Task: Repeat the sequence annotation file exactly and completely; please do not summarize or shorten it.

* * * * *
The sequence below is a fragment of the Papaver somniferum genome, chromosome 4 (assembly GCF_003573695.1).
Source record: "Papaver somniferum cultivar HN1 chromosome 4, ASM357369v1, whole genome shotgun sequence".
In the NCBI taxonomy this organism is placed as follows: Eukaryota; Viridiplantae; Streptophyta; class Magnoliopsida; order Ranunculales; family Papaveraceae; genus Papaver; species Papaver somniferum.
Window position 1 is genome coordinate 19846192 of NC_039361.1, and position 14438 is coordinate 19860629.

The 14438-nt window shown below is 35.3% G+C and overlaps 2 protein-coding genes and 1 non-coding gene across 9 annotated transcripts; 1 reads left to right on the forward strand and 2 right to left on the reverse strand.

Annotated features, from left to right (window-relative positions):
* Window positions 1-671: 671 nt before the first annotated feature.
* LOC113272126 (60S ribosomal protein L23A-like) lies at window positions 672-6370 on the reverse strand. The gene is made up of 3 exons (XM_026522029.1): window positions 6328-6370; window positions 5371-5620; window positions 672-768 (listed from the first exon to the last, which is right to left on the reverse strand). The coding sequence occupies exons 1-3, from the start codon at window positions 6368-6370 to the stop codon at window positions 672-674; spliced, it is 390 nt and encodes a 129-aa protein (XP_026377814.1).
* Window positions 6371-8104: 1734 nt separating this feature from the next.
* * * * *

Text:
The sequence below is a fragment of the Papaver somniferum genome, chromosome 4 (assembly GCF_003573695.1).
Source record: "Papaver somniferum cultivar HN1 chromosome 4, ASM357369v1, whole genome shotgun sequence".
In the NCBI taxonomy this organism is placed as follows: Eukaryota; Viridiplantae; Streptophyta; class Magnoliopsida; order Ranunculales; family Papaveraceae; genus Papaver; species Papaver somniferum.
Window position 1 is genome coordinate 19846192 of NC_039361.1, and position 14438 is coordinate 19860629.

The 14438-nt window shown below is 35.3% G+C and overlaps 2 protein-coding genes and 1 non-coding gene across 9 annotated transcripts; 1 reads left to right on the forward strand and 2 right to left on the reverse strand.

Annotated features, from left to right (window-relative positions):
* Window positions 1-671: 671 nt before the first annotated feature.
* LOC113272126 (60S ribosomal protein L23A-like) lies at window positions 672-6370 on the reverse strand. The gene is made up of 3 exons (XM_026522029.1): window positions 6328-6370; window positions 5371-5620; window positions 672-768 (listed from the first exon to the last, which is right to left on the reverse strand). The coding sequence occupies exons 1-3, from the start codon at window positions 6368-6370 to the stop codon at window positions 672-674; spliced, it is 390 nt and encodes a 129-aa protein (XP_026377814.1).
* Window positions 6371-8104: 1734 nt separating this feature from the next.